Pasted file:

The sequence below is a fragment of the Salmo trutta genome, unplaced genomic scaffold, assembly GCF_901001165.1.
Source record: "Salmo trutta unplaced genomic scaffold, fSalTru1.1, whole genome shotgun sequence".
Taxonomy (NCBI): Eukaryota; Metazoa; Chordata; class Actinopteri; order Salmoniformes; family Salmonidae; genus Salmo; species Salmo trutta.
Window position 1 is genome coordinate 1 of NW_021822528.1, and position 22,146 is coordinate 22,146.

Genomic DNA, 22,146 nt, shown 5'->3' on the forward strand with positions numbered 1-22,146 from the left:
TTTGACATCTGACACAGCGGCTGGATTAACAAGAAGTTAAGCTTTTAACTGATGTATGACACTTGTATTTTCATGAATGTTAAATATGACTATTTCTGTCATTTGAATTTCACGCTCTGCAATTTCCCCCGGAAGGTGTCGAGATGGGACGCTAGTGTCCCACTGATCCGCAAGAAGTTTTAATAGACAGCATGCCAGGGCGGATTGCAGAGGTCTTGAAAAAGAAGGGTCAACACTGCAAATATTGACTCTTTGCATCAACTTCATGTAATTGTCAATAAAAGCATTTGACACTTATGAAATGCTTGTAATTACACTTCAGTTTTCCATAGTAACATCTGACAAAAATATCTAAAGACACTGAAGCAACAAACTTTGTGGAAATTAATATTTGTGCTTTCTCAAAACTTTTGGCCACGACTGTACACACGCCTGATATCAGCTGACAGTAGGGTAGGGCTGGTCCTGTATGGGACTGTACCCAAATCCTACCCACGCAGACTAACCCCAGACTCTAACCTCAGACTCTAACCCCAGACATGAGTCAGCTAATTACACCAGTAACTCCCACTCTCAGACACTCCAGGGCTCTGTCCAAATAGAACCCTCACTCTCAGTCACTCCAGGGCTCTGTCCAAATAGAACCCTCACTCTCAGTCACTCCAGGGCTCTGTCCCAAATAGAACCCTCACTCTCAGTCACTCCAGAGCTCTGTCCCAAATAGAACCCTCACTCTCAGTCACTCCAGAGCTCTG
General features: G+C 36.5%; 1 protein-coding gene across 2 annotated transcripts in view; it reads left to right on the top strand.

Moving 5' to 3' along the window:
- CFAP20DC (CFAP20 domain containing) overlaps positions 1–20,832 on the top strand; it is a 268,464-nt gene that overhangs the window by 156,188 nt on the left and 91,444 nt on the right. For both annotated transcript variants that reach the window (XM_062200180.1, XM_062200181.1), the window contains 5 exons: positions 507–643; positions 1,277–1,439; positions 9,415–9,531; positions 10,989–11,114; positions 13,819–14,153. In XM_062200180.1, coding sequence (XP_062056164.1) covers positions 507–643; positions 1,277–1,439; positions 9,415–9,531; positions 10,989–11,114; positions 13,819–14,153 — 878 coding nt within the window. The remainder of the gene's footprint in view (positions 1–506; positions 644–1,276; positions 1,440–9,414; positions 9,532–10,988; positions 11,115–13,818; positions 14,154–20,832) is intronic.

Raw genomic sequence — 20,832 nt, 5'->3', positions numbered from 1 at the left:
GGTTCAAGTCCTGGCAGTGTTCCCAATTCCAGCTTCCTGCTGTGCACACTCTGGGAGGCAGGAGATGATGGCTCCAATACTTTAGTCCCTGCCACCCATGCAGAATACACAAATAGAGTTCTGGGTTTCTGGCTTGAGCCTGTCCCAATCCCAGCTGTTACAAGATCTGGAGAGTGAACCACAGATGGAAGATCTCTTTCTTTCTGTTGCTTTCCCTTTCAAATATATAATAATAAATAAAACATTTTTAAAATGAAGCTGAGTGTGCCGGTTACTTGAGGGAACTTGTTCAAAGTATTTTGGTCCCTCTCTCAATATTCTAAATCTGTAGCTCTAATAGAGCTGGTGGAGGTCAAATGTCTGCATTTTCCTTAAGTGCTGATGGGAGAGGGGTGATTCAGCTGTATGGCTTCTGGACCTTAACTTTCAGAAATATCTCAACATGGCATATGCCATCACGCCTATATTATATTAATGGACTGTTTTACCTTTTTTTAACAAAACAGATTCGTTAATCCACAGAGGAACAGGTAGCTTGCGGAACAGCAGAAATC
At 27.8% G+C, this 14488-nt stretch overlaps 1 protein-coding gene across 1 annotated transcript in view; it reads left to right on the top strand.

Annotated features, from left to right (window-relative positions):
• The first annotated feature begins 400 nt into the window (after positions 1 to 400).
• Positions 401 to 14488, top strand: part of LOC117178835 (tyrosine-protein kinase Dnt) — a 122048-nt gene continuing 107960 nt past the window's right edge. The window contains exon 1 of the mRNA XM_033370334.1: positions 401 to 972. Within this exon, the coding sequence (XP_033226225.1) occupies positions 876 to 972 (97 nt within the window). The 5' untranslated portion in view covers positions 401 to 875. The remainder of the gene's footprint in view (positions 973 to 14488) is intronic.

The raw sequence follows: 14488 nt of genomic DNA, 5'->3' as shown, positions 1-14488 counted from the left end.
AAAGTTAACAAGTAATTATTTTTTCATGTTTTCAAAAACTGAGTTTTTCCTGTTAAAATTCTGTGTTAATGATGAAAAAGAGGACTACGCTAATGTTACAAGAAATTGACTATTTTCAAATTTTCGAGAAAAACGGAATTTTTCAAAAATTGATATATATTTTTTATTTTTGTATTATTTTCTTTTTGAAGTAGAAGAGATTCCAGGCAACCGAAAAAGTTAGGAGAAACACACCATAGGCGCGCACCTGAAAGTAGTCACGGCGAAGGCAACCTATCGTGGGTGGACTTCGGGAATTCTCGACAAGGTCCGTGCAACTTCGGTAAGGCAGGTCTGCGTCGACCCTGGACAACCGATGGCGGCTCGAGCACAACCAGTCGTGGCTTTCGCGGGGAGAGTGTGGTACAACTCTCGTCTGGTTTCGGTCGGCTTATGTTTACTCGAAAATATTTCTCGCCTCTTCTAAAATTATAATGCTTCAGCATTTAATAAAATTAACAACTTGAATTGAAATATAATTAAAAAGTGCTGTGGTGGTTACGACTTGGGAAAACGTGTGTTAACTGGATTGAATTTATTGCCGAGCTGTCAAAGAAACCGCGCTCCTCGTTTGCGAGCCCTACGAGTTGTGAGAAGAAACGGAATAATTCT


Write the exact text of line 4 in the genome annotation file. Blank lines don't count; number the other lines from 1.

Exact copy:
Window position 1 is genome coordinate 1 of NW_021822528.1, and position 22,146 is coordinate 22,146.